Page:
Don’t call it a comeback, but I believe that Modern Horizons has ushered in a new era of midrange decks in Modern. We are on the verge of seeing a number of fair decks become good again. Before I get met with comments like, “Fair decks? In my Modern format?!” and other hushed whispers asking if I know what I’m talking about—just hear me out.

Yes, it is true that Modern is currently dominated by one of the most powerful decks we’ve seen in the format since Eldrazi Winter. Yes, it is true that Hogaak is a graveyard-centric deck, which have traditionally been a problem for fair decks. So what changed? These fair decks got some minor upgrades and role players in Modern Horizons, but the major metagame shift so far is that Hogaak condensed the format.

Decks like Izzet Phoenix, Jund, and Azorius Control can be adjusted to beat whatever they want while altering their own game plan very little.  When Hogaak is all over the place and pushing out other random decks that can’t hang with its raw power, being able to easily support maindeck graveyard hate is very valuable and the cost is much lower than it usually is.

Izzet Phoenix

So lets be real for a moment. Izzet Phoenix never really died, but it used to be the “best deck” and now Hogaak has stolen that mantle. Following the release of Modern Horizons, the popularity of Phoenix plummeted as people were clamoring to play Hogaak.

If we’re trying to beat up on a graveyard-based combo deck, maindeck Surgical Extractions and all the cantrips you could want to find them is a good place to start. Knocking your opponent off balance is good only if you can back up that stumble with some quick damage. The Phoenix deck is certainly capable of that, routinely attacking for seven to thirteen damage as early as the third turn.

You probably won’t play against Hogaak every round, though. How does the deck fare in other matchups? Honestly Izzet Phoenix was already quite robust against the open field. The decks that have popped up recently aimed at beating Hogaak are things like Infect, Druid Devastation, and Humans. Phoenix comes ready to beat up on all of those small creature decks, packing tools like Lightning Bolt, Lava Dart, and Thing in the Ice.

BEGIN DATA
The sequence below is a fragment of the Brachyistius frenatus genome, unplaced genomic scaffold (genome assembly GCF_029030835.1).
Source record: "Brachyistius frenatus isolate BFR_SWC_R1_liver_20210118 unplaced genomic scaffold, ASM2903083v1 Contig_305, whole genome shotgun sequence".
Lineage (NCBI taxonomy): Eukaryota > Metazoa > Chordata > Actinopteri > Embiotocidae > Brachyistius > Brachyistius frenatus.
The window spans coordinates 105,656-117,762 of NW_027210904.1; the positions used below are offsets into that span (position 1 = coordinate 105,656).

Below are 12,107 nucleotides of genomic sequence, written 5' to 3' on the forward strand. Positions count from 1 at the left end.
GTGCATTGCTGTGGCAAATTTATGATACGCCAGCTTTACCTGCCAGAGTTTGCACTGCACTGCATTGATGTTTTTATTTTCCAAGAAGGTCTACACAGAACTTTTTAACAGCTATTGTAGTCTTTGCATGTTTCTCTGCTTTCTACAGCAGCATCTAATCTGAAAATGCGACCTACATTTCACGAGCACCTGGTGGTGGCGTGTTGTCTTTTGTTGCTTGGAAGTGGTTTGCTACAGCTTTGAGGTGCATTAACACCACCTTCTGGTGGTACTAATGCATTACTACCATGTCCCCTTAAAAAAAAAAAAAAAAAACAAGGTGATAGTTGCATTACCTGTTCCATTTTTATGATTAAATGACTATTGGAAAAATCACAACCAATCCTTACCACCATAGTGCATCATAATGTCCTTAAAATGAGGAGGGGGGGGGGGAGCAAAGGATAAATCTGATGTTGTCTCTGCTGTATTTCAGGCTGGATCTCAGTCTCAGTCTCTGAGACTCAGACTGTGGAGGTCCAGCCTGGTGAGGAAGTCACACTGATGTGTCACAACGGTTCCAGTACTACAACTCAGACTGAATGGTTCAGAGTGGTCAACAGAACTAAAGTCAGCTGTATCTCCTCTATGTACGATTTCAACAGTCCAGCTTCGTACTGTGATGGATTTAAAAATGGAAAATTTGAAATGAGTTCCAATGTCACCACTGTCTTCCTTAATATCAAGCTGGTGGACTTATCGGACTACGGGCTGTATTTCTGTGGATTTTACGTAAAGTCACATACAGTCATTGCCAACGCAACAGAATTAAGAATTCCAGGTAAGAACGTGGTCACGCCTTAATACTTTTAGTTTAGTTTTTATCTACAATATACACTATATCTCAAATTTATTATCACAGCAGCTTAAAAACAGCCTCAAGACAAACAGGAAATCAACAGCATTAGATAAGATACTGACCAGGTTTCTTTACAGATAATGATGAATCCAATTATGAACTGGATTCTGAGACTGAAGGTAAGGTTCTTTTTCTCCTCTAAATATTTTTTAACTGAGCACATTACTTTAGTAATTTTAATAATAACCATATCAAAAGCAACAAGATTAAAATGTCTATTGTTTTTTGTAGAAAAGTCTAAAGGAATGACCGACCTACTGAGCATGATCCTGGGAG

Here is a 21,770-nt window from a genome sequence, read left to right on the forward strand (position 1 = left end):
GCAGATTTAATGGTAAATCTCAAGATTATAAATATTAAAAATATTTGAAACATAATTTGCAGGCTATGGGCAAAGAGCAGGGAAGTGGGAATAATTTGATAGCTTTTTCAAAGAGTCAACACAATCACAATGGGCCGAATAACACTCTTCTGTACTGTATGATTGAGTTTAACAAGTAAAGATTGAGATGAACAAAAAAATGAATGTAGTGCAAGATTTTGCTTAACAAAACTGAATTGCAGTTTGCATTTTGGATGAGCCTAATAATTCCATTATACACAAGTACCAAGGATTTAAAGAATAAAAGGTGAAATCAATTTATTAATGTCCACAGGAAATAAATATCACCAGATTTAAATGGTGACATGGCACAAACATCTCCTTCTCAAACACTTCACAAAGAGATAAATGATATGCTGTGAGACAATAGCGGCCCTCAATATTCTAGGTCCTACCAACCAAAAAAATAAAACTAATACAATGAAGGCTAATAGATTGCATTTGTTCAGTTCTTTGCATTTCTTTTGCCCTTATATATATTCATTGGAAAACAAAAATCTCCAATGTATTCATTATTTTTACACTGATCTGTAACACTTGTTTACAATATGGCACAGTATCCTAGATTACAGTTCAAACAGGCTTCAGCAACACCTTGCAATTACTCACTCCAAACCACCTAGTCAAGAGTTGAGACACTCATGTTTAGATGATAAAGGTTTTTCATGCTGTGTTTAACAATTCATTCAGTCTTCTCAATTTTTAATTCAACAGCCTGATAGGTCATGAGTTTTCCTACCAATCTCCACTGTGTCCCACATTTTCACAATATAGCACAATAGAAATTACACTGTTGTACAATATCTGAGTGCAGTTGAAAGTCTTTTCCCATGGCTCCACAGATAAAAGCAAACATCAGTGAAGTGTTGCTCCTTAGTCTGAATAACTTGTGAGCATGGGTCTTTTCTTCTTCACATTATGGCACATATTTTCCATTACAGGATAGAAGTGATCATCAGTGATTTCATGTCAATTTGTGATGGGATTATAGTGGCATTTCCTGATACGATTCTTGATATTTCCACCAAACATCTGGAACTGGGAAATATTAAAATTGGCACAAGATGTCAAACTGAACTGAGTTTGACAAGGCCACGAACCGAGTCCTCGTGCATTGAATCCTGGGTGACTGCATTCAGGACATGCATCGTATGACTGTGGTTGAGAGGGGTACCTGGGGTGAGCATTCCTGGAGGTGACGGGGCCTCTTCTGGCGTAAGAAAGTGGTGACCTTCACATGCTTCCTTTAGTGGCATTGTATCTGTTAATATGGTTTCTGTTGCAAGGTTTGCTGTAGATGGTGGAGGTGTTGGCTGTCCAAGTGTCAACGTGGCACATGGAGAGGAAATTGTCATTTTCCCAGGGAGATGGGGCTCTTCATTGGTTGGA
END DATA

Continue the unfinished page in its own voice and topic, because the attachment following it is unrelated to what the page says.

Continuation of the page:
Wait, what? Jund? In 2019, good? Surely you’re kidding, right?  Actually no, I think Jund is the best spot it’s been in some time.

As the classic Modern midrange deck, Jund has always been built and will continue being built to beat whatever few decks you want to build it to beat, while having game against everyone else. Bump up the number of Scavenging Ooze a little bit, maybe play some maindeck Nihil Spellbomb, and suddenly the Hogaak matchup isn’t the scariest thing you can sit across from.

That being said, Jund is still a dog in game one. It is certainly winnable if you can curve turn one discard spell into turn two Scavenging Ooze and start applying pressure to both their graveyard and life total.

Jund as always continues to have an excellent sideboard—if you predict the metagame correctly, which thanks to Hogaak is much easier to do. Like most decks Jund has to rely on a stash of sideboard cards to really put the screws to Hogaak. When Jund does hit its sideboard cards and force Hogaak into plan B, it excels at beating the squad of tiny creatures. Discard spells to protect your Leyline of the Void or disrupt their combo, and Tarmogoyf gets naturally large as they toss artifacts and enchantments into their yard with abandon.